I’ve always been challenged by the lectionary readings for this Sunday. Although both Psalm 23 and John refer to Jesus the Shepherd and us as sheep, I live in New York City, and as far as I can tell, even the Sheep Meadow in Central Park has no sheep. Yet we sing Psalm 23 each year on this Sunday and at countless other times in convalescent homes and at gravesides. We claim “the Lord is my shepherd” often—and not only in the poetry of this psalm.

It’s an enduring image, one that’s been captured perhaps millions of times in our art, our liturgy, our stories. Why? For one thing, the image is used throughout scripture, not just in the Psalms and in John.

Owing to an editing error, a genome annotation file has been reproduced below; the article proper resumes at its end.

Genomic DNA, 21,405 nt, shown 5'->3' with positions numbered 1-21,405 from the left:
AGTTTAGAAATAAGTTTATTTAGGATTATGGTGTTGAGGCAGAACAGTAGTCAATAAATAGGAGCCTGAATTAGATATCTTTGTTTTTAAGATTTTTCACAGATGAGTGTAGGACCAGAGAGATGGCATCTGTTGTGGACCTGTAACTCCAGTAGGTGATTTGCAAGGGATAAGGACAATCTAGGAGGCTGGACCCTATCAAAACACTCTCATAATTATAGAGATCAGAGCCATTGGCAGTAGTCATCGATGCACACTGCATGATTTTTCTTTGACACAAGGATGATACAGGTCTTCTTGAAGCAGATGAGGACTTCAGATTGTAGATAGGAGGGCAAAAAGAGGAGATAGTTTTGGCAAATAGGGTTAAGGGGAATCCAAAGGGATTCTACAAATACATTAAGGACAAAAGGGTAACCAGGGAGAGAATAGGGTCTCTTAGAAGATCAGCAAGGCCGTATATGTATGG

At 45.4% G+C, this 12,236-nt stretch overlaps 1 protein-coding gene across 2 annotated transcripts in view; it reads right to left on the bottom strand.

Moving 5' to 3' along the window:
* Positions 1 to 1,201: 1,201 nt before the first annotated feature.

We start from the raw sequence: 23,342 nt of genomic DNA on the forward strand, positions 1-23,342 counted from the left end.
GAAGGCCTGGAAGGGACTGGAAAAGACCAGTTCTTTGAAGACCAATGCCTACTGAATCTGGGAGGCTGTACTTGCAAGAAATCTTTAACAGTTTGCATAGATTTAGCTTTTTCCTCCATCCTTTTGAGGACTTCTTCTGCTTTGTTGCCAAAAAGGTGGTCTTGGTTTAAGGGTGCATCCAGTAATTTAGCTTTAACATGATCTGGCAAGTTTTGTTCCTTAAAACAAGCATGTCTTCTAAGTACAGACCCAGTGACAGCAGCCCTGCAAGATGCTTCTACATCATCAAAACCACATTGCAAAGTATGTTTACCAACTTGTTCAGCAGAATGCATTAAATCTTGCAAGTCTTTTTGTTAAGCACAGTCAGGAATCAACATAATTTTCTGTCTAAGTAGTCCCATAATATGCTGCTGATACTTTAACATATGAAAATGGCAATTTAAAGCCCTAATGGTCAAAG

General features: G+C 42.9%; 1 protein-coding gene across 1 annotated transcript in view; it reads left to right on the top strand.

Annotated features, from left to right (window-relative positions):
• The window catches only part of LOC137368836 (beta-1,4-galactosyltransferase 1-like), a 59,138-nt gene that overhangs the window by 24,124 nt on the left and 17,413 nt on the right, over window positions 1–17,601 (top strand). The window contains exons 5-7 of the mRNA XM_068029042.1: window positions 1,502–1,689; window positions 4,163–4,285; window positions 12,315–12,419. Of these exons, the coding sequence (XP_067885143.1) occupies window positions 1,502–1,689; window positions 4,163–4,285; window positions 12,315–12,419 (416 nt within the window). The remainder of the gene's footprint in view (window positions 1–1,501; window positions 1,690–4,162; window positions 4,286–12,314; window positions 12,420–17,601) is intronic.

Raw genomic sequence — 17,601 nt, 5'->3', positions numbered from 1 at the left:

Yahweh is a shepherd who leads Israel like a flock. Jacob gave praise to the God who shepherded him (Gen. 48). This Shepherd-God led the enslaved out of Egypt and guided them in the wilderness (Ps. 78). Ezekiel, contrasting the faithfulness of God with the leaders who forsook the exiles when Israel was laid waste and thousands were deported, proclaims God’s promise: “I myself will be the shepherd of my sheep. . . . I will seek the lost, and I will bring back the strayed . . . bind up the injured . . . strengthen the weak”—which is exactly what God did, unlike the rulers, the “killer shepherds” who fed themselves, exploited the sheep and deserted the flock (Ezek. 34).